Reviews December 28, 2017

Call this an Afrophonic symphony of plucked strings. Ballake Sissoko of Mali is a master kora player from Mali and a seasoned collaborator from many adventurous projects. Rajery is a kind of miraculous innovator on the valiha tube harp from Madagascar, in that he plays this unusual instrument despite having had his right hand amputated at birth. And Driss el Maloumi of Morocco plays the venerable Arabic oud. Morocco being Maroc in French, we arrive at the group’s almost too clever name, 3MA.

 Rajery told the producers of our 2017 Afro-Paris program that all three of these artists are viewed as “slightly unusual” in their home countries. But the idea of creating an ensemble of only plucked strings and no percussion is more than slightly unusual in the sphere of African music. And that’s the magic of this sublime recording. Actually, there is percussion by Khalid Kouhen on two of these 10 tracks, rolling tabla on the the lyrically melodic “Anfaz,” and ringing clay drum on the flamenco-tinged “Mariam.”

 The three string players also sing, one track each. Rajery rises from a throaty exposition to a soaring falsetto refrain on “Aretina,” and El Maloumi’s warmly fluid vocal on “Hanatra” belies a brooding message: “Too much darkness. Darkness all over the earth.” But as the three instruments join each other in unison, a common technique in Arabic music, the feeling is anything but dark. And it is really that coming together of such different string instruments that is the heart and soul of this album.

 This is this group’s second recording, and there’s no mistaking the deep chemistry that has grown up among them over the years. On the title track, “Anarouz,” it’s hard at first to distinguish the three individual voices. The rich expansiveness of the kora is most identifiable in the intro. But as the instruments break apart, we hear the feathery bass of the oud holding down a backbone line, the kora surrounding it and the sharp-toned snap of the valiha jumping out of the mix. It’s a subtle amalgam of similar sounds, but one that draws you in, and stands up to repeat listens.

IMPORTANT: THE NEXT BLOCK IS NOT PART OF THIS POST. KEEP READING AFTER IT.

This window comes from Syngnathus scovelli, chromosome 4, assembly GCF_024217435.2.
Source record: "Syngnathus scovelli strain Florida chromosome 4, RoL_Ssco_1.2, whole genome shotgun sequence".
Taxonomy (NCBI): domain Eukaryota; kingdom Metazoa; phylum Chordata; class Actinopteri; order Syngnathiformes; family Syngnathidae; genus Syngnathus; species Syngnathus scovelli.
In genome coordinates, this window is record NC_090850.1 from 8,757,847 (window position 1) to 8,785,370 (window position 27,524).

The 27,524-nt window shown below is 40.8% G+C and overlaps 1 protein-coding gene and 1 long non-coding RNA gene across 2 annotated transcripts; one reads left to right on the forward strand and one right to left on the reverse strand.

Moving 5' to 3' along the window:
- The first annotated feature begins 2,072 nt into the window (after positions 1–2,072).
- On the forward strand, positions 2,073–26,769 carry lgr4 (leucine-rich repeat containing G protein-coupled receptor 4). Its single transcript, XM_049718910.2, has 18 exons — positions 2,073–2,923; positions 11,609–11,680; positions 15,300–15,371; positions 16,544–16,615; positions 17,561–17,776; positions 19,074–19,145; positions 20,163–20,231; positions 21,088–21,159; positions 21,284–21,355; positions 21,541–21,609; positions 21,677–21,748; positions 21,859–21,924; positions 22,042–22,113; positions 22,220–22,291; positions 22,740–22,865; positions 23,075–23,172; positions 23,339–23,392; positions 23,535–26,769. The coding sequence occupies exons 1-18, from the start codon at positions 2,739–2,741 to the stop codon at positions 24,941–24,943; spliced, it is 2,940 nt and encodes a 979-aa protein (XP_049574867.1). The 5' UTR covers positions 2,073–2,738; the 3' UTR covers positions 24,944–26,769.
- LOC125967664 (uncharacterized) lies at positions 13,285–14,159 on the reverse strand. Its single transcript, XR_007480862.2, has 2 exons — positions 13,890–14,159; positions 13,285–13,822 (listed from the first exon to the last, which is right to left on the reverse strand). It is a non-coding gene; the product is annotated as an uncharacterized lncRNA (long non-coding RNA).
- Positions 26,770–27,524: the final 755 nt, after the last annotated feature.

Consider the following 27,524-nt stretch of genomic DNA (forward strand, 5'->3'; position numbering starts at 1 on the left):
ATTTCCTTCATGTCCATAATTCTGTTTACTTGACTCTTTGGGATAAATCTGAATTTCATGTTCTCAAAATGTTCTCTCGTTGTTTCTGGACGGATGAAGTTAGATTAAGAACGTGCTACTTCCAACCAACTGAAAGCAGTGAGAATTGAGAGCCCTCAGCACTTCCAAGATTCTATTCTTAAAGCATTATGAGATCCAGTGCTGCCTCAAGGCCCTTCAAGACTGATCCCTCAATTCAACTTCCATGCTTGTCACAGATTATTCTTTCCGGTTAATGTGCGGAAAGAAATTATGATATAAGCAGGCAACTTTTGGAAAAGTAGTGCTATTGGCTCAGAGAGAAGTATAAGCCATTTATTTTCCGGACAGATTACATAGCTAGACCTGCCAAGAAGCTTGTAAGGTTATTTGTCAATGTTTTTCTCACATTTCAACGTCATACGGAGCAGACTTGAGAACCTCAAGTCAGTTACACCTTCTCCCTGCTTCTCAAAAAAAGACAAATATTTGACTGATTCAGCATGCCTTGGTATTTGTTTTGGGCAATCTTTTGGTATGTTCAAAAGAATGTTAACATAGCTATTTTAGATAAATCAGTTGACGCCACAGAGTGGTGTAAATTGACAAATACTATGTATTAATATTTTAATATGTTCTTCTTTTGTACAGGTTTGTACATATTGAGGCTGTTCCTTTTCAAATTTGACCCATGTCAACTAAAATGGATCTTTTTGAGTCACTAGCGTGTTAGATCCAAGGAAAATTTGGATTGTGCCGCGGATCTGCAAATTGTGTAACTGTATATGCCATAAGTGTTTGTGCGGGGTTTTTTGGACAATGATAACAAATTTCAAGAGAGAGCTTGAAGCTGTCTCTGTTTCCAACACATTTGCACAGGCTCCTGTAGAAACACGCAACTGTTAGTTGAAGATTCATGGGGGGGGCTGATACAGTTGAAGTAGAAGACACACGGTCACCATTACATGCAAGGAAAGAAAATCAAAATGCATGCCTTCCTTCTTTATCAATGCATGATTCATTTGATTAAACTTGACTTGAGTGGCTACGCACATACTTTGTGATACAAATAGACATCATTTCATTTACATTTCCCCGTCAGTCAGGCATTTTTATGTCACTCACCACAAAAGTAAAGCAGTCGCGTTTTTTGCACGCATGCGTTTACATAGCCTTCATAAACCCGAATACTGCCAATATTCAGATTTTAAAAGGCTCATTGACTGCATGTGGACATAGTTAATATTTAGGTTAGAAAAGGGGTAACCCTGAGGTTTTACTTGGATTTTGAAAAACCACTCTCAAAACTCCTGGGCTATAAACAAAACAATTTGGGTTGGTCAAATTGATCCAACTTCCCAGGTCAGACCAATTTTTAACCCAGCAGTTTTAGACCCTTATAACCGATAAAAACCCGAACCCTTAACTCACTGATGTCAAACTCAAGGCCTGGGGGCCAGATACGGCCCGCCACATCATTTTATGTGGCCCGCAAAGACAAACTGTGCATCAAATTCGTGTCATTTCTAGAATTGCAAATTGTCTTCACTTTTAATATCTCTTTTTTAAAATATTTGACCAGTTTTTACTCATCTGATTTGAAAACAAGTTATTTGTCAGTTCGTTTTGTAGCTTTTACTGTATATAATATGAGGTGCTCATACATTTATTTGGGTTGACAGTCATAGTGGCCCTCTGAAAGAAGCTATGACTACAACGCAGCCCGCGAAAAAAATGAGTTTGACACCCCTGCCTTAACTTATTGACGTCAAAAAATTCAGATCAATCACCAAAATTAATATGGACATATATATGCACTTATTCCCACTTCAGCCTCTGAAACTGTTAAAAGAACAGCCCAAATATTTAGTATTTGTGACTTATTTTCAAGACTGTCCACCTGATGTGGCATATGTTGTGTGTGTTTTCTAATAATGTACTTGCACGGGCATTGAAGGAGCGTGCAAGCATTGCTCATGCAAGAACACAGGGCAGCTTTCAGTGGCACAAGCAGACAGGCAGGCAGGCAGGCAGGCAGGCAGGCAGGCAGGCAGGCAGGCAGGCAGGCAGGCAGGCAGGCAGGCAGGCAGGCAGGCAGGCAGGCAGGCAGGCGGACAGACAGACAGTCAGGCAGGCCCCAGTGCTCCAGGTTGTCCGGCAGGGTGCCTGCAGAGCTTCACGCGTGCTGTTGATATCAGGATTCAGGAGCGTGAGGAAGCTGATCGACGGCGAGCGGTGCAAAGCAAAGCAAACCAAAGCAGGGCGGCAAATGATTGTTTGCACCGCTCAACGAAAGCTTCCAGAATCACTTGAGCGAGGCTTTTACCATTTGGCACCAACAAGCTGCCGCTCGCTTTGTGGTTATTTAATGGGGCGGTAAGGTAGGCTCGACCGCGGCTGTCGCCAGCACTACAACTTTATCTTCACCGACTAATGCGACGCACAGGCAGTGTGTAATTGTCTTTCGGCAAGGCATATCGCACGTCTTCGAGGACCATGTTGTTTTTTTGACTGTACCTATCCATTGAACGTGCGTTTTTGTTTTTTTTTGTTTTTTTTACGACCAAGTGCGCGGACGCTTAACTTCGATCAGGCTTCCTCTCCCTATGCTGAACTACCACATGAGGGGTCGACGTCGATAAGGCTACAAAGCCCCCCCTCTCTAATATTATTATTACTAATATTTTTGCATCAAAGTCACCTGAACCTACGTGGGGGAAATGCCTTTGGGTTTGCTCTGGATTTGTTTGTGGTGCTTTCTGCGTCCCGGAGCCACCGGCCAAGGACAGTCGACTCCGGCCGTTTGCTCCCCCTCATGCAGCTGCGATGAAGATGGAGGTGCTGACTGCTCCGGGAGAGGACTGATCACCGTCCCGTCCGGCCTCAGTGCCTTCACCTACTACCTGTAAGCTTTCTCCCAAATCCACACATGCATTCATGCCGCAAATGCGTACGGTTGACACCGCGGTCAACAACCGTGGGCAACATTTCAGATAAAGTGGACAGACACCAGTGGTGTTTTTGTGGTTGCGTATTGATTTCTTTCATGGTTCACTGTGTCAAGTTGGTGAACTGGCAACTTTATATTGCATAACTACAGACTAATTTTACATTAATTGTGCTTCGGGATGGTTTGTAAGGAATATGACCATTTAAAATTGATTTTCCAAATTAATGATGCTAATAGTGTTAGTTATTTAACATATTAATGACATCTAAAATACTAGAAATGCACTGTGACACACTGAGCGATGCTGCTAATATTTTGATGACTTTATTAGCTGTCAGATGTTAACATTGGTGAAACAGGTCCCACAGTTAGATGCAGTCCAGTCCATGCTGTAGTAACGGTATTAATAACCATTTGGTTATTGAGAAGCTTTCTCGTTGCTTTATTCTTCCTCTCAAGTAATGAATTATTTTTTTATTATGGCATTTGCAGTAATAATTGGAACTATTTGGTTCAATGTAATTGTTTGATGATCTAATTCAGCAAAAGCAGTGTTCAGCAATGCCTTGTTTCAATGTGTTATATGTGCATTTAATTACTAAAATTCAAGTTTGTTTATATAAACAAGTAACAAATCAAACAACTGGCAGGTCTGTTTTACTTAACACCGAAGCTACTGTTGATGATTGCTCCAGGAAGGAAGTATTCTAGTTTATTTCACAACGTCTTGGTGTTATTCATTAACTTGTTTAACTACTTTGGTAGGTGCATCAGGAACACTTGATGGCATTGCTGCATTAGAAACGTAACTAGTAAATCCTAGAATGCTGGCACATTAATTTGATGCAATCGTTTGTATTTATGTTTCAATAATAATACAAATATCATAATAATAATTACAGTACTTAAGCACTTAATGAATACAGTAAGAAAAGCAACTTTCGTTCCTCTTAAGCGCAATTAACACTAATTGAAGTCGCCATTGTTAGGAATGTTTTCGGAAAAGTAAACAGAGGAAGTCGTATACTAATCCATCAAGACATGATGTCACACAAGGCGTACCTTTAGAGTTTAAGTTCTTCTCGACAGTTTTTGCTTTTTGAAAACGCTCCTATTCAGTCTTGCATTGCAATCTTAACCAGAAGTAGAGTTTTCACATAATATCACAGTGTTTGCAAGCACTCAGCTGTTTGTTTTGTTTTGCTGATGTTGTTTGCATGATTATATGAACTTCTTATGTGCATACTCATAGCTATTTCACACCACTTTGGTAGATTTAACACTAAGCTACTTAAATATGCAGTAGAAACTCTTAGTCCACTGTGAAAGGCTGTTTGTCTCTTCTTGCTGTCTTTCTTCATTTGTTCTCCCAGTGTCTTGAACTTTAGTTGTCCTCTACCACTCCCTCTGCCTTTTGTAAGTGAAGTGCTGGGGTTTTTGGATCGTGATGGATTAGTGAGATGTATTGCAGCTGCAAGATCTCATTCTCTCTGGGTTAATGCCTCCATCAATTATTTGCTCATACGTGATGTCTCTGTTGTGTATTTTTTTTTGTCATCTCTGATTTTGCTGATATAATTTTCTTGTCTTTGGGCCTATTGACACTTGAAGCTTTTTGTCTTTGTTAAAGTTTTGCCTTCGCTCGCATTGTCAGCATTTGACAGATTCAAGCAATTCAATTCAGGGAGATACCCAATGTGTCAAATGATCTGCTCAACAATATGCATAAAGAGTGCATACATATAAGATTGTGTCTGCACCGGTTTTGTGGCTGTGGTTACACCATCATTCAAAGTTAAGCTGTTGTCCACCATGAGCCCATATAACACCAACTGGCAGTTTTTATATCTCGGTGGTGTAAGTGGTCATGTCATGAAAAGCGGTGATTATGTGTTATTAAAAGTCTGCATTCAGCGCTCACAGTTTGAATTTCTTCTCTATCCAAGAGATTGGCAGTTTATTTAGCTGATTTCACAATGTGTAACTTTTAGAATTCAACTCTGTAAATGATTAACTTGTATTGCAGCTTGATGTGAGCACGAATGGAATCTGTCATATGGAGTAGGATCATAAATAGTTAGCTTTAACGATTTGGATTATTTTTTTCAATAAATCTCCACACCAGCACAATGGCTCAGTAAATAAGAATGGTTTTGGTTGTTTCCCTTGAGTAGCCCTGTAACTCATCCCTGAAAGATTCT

These pieces are co-composed, although each instrumentalist takes center stage at times. Some pieces are as simple as a riff or melody the players join in on and then leave space for each one to solo. The solos are not flashy. They breathe. You can sense the players listening to and feeling one another. What might be a showdown among virtuosos or a jumble of egos is instead an elegant, relaxed conversation among sympathetic peers—in all, a must for all lovers of instrumental African music. 

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